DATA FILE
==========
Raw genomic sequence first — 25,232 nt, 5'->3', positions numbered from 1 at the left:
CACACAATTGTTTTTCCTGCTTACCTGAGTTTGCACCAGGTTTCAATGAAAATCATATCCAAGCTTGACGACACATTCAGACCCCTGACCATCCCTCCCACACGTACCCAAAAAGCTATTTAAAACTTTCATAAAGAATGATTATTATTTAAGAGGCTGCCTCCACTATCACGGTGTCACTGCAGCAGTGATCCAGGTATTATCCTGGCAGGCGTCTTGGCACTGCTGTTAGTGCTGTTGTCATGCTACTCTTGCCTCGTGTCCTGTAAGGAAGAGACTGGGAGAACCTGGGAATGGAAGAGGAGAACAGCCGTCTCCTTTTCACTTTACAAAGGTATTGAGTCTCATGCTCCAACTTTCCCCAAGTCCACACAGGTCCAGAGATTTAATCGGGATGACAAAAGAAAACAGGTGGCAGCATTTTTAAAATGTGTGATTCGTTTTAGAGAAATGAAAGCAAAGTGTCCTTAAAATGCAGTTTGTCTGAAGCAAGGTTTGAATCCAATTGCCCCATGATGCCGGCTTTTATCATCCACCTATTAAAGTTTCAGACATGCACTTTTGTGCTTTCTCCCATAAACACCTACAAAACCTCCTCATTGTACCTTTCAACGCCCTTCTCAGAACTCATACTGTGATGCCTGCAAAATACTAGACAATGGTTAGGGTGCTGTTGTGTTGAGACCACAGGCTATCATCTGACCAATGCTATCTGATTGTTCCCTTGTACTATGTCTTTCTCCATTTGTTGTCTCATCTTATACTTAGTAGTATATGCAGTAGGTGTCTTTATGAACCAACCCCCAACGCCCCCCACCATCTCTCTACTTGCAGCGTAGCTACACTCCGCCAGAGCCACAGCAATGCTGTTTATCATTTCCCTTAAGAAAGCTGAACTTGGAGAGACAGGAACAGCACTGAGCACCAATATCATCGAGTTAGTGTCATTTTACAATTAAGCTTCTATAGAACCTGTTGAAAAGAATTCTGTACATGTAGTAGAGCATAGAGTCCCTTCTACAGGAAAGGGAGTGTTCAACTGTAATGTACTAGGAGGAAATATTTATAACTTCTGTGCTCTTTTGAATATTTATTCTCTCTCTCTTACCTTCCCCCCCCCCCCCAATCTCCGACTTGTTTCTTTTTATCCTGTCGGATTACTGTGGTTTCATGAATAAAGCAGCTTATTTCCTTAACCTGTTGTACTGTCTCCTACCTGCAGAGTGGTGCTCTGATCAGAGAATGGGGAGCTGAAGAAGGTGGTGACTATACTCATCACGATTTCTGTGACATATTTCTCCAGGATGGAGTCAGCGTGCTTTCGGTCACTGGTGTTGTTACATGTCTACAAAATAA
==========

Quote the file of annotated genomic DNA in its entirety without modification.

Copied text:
Raw genomic sequence first — 25,232 nt, 5'->3', positions numbered from 1 at the left:
CACACAATTGTTTTTCCTGCTTACCTGAGTTTGCACCAGGTTTCAATGAAAATCATATCCAAGCTTGACGACACATTCAGACCCCTGACCATCCCTCCCACACGTACCCAAAAAGCTATTTAAAACTTTCATAAAGAATGATTATTATTTAAGAGGCTGCCTCCACTATCACGGTGTCACTGCAGCAGTGATCCAGGTATTATCCTGGCAGGCGTCTTGGCACTGCTGTTAGTGCTGTTGTCATGCTACTCTTGCCTCGTGTCCTGTAAGGAAGAGACTGGGAGAACCTGGGAATGGAAGAGGAGAACAGCCGTCTCCTTTTCACTTTACAAAGGTATTGAGTCTCATGCTCCAACTTTCCCCAAGTCCACACAGGTCCAGAGATTTAATCGGGATGACAAAAGAAAACAGGTGGCAGCATTTTTAAAATGTGTGATTCGTTTTAGAGAAATGAAAGCAAAGTGTCCTTAAAATGCAGTTTGTCTGAAGCAAGGTTTGAATCCAATTGCCCCATGATGCCGGCTTTTATCATCCACCTATTAAAGTTTCAGACATGCACTTTTGTGCTTTCTCCCATAAACACCTACAAAACCTCCTCATTGTACCTTTCAACGCCCTTCTCAGAACTCATACTGTGATGCCTGCAAAATACTAGACAATGGTTAGGGTGCTGTTGTGTTGAGACCACAGGCTATCATCTGACCAATGCTATCTGATTGTTCCCTTGTACTATGTCTTTCTCCATTTGTTGTCTCATCTTATACTTAGTAGTATATGCAGTAGGTGTCTTTATGAACCAACCCCCAACGCCCCCCACCATCTCTCTACTTGCAGCGTAGCTACACTCCGCCAGAGCCACAGCAATGCTGTTTATCATTTCCCTTAAGAAAGCTGAACTTGGAGAGACAGGAACAGCACTGAGCACCAATATCATCGAGTTAGTGTCATTTTACAATTAAGCTTCTATAGAACCTGTTGAAAAGAATTCTGTACATGTAGTAGAGCATAGAGTCCCTTCTACAGGAAAGGGAGTGTTCAACTGTAATGTACTAGGAGGAAATATTTATAACTTCTGTGCTCTTTTGAATATTTATTCTCTCTCTCTTACCTTCCCCCCCCCCCCCAATCTCCGACTTGTTTCTTTTTATCCTGTCGGATTACTGTGGTTTCATGAATAAAGCAGCTTATTTCCTTAACCTGTTGTACTGTCTCCTACCTGCAGAGTGGTGCTCTGATCAGAGAATGGGGAGCTGAAGAAGGTGGTGACTATACTCATCACGATTTCTGTGACATATTTCTCCAGGATGGAGTCAGCGTGCTTTCGGTCACTGGTGTTGTTACATGTCTACAAAATAA